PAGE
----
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Financial Firms Should Use Artificial Intelligence to Stop Scams, According to the FCA

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The Financial Conduct Authority wants firms to use new technology to beat the fraudsters at their own game.

Independent regulatory body, the Financial Conduct Authority (FCA), has urged financial services firms to look at new technology, specifically artificial intelligence, to help combat scams.

Artificial Intelligence (AI) has been defined as “the simulation of human intelligence processes by machines, especially computer systems”. It is evolving rapidly and changing how most industries operate. AI is older than you might think, with the first successful AI computer program documented back in 1951. Using computers to process vast amounts of data faster than humans means that different aspects of AI have developed, including:

Machine learning: Acquiring data and creating rules (algorithms) to tell computers how to complete a specific task. Over time, software applications can teach themselves and better interpret the information.

Deep learning: A subset of machine learning, using neural networks (based on what we know about the brain’s structure). This category includes self-driving cars and ChatGPT, a natural language processing tool driven by AI technology that allows you to have human-like conversations.

Many businesses have been using artificial intelligence for years, to assist with functions like customer service or quality control. Not everyone likes messaging a website ‘chatbot’ or speaking to a ‘robot’ on the other end of the phone, but AI in customer service is probably here to stay!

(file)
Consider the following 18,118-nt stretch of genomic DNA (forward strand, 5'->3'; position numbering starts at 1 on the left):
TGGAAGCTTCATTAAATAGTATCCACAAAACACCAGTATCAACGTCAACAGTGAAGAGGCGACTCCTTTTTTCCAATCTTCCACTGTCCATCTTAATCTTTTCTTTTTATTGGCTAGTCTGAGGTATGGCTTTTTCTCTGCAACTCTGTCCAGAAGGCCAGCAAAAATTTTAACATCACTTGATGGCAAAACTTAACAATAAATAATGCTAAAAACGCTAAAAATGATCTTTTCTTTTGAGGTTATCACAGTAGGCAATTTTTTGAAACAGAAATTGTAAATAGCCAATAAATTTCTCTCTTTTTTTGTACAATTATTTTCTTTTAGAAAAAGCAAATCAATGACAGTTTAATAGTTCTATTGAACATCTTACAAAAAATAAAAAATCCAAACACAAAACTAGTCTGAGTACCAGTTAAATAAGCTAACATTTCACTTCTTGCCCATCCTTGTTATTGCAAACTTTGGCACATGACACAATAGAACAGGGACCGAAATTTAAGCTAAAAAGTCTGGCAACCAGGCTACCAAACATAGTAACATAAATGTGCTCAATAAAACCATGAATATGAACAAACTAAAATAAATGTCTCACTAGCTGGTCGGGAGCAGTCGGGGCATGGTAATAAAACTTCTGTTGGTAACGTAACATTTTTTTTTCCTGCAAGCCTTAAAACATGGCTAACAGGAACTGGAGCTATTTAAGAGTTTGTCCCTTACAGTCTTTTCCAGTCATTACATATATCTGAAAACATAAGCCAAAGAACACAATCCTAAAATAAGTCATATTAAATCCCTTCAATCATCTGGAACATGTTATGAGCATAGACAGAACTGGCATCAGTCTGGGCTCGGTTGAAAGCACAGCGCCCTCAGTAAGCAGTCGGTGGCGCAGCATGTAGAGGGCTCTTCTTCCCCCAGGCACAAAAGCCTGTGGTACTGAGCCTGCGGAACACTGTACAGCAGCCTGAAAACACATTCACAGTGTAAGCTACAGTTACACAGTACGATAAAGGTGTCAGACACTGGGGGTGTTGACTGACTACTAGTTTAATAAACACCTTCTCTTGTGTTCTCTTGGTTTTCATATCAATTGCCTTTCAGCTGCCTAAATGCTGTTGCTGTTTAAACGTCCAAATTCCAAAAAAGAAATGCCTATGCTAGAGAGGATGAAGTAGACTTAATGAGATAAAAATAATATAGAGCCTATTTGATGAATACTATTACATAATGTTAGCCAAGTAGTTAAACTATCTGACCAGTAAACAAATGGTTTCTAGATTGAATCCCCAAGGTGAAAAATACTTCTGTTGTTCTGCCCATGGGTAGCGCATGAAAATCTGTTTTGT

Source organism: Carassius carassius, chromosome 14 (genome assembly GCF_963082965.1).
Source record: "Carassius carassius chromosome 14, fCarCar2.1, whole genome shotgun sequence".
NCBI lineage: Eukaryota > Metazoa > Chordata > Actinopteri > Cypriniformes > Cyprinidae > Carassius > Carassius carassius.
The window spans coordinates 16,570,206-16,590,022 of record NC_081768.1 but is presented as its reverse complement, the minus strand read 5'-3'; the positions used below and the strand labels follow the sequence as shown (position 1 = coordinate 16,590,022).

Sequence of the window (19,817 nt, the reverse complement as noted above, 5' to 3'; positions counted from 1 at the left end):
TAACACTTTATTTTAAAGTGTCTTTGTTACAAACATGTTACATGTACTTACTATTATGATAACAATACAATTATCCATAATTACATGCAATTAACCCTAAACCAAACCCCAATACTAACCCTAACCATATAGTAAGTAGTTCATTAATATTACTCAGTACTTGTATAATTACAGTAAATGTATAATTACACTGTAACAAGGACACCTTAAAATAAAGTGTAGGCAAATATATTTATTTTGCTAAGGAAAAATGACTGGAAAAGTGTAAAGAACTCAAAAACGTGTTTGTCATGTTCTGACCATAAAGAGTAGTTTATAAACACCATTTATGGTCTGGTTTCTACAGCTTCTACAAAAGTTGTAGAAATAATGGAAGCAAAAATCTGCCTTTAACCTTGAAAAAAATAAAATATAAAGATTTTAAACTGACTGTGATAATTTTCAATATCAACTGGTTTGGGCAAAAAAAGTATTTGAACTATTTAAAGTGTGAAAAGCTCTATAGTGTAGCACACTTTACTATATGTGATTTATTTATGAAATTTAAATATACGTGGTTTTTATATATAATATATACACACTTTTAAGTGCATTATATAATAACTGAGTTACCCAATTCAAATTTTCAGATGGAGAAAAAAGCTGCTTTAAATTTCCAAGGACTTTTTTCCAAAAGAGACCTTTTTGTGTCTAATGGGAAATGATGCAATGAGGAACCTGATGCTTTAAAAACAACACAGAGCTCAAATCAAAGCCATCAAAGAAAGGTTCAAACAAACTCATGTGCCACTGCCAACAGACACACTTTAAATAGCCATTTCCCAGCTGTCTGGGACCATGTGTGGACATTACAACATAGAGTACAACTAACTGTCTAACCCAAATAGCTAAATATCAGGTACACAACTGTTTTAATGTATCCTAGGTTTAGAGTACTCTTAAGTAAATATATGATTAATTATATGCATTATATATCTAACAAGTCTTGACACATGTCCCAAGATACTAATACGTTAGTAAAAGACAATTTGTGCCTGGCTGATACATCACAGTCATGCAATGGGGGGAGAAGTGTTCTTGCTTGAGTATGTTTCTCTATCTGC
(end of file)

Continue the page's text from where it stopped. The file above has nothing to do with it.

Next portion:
In the financial services industry, automation of repetitive tasks, such as analysing customer data and forecasting trends is a common activity, as is leveraging “Big Data”, the vast quantity and variety of information a business holds about each customer, to improve the customer experience.

However, the industry will have to evolve and adapt, just like the technology.

We have previously discussed scams where people receive a text message or phone call claiming to be from their bank or a trusted business. Text message scams (also known as ‘smishing’) may contain a phone number and ask you to call to verify your identity and you end up speaking to the scammer directly. The BBC’s Scam Interceptors programme tries to incept these calls and stop the fraudsters in their tracks.

But a more sophisticated type of scam is on the rise. Emad Aladhal is the director of a financial crime team at the Financial Conduct Authority, the watchdog body that regulates financial institutions and markets in the UK. He recently highlighted on the FCA’s podcast the worrying trend that fraudsters are cloning people’s voices using AI technology.

“One particular example that’s almost scary is that a parent picks up the phone call, thinks it’s their son, but it’s not their son. It’s their voice being spoofed using that technology and made to believe that they’re in trouble and in need of money.”